Algorithms and Bias

Algorithms and Bias

Julie M. Smith (University of North Texas, USA)
DOI: 10.4018/978-1-7998-3473-1.ch065
OnDemand PDF Download:
No Current Special Offers


Initially, automated decision-making was seen as a corrective to discrimination: no longer would one biased individual be able to allow his or her prejudices to control decisions about employment, housing, banking, or criminal justice. However, this promise has not been fulfilled. Rather, recent experiences with a variety of platforms and services suggests that algorithms may be reproducing—and in some cases, even amplifying—human biases. This chapter will explore the problem of discriminatory bias in algorithms and propose best practices for minimizing the problem.
Chapter Preview


While there is widespread agreement that algorithmic bias exists, defining it precisely is tricky, as there are different ways to measure bias. Using the example of an algorithm that assesses risk for criminal behavior, one might measure bias in several different ways (Huq, 2019). One could look at aggregate risk scores for various groups and see if they differ. Or, one could determine if the same initial risk score resulted in the same final risk score for people with different demographic characteristics. One could determine whether the rate of false positives and/or false negatives varied for each demographic group. Efforts to improve the fairness of an algorithm on one measure may actually lead to worse performance on another measure. For example, Speicher, et al (2018), borrowed the concept of inequality indices, which are used by economists, and applied them to biased algorithms. This provided a way to quantify bias. But they also found that efforts to minimize between-group bias may actually increase within-group bias.

For purposes of this article, a biased algorithm will be defined as one that that unfairly and/or inaccurately discriminates against a certain person or group of people, especially on the basis of protected categories such as race and/or gender. In some cases (as will be discussed below), the bias is not in the algorithm per se but rather in the data which it uses.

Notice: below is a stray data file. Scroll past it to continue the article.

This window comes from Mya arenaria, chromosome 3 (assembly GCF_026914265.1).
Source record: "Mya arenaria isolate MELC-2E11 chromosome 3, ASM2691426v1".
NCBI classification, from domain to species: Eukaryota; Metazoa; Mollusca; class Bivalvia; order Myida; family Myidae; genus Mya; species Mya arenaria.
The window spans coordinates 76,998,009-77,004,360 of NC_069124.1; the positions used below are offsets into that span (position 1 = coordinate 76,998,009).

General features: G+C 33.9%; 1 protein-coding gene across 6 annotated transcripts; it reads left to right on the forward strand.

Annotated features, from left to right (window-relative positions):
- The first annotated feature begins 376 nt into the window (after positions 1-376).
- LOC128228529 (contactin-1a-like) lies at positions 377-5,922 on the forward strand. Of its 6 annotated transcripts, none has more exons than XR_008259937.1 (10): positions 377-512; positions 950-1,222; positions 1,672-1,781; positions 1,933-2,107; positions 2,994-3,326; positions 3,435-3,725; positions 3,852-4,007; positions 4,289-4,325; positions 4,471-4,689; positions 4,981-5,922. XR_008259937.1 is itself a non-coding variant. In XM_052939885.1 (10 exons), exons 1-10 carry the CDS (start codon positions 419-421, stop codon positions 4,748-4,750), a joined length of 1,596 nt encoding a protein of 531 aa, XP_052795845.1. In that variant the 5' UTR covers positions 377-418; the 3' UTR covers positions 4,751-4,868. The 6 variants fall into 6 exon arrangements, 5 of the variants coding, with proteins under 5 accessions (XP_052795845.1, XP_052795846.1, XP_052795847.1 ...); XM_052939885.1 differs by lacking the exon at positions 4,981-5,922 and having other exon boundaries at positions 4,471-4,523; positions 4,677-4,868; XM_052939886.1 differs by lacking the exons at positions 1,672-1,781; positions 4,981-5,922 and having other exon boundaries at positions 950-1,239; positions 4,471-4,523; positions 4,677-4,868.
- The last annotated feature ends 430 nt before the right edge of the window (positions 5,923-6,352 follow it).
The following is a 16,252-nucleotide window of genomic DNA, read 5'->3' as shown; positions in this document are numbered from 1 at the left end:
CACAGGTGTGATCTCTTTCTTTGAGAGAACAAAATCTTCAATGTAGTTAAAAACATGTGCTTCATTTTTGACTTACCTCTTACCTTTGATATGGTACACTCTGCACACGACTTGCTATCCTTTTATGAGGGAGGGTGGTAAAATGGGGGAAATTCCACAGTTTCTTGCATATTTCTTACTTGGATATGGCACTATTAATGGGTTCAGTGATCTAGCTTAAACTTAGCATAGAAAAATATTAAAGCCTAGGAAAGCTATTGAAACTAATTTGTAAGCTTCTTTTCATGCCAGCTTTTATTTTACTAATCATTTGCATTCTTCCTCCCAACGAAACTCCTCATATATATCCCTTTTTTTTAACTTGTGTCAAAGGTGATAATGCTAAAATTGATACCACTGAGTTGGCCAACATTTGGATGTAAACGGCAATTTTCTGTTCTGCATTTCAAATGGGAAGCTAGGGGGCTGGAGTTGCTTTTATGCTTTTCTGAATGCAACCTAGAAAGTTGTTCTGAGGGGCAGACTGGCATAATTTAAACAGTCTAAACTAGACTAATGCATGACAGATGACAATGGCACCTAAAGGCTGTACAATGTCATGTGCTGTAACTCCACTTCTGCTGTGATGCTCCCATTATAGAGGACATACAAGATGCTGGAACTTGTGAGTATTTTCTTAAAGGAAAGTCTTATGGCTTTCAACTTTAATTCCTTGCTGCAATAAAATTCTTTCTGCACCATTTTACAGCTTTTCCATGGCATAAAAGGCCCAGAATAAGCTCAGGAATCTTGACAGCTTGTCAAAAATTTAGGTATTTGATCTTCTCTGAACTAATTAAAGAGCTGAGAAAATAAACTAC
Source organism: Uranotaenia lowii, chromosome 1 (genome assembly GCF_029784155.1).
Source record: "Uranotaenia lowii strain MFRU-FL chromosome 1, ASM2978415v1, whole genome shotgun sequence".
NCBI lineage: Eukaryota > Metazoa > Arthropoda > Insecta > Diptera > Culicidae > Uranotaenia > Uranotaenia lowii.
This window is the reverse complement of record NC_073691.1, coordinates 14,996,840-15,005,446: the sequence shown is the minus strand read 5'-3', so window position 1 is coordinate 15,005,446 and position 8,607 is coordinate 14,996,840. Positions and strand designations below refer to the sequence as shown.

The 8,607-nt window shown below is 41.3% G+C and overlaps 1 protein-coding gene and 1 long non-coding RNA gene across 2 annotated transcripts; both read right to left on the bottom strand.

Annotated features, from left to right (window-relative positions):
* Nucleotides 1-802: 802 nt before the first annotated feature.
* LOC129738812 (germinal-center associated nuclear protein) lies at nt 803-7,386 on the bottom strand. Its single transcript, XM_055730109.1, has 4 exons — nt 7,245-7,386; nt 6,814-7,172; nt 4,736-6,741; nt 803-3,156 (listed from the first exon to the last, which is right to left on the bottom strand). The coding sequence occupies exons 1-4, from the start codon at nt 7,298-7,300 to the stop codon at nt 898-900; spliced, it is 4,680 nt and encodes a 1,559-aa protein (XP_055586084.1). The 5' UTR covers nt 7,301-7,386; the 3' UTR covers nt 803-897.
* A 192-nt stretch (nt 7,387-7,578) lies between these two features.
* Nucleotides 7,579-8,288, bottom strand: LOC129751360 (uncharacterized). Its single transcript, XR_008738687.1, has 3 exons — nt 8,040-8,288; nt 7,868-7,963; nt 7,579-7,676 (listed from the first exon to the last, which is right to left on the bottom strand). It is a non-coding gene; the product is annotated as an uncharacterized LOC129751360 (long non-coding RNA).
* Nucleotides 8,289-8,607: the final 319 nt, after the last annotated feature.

Unfortunately, examples of algorithmic bias are not difficult to find. A study found that names associated with people of color were far more likely to return search results that were negative (in this case, related to arrest records) than neutral or positive. A black-identified name was 25% more likely to return an ad for an arrest record (Sweeney, 2013). In an experience that went viral in 2015, Jacky Alcine and his friend, both African American, were tagged as “gorillas” by Google Photos (Garcia, 2016). Google responded promptly by removing the auto-tags for terms that might be offensive, but they didn’t fix the underlying problem, which was the algorithm’s inability to properly identify people with darker skin (Monea, 2019).

Key Terms in this Chapter

Machine Learning: A process where a computer program “learns” from a data set.

Artificial Intelligence (AI): A process performed by a computer that, if it had been performed by a human, observers would conclude that the process required intelligence.

Internet of Things: Devices (such as household appliances and sensors) that are connected to the internet.

Algorithmic Bias: The intentional or unintentional bias that can result from using an algorithm to make a decision.

Algorithm: A set of rules that a computer follows to generate an outcome.

Big Data: A very large data set; used in a variety of fields to reach decisions.

Complete Chapter List

Search this Book: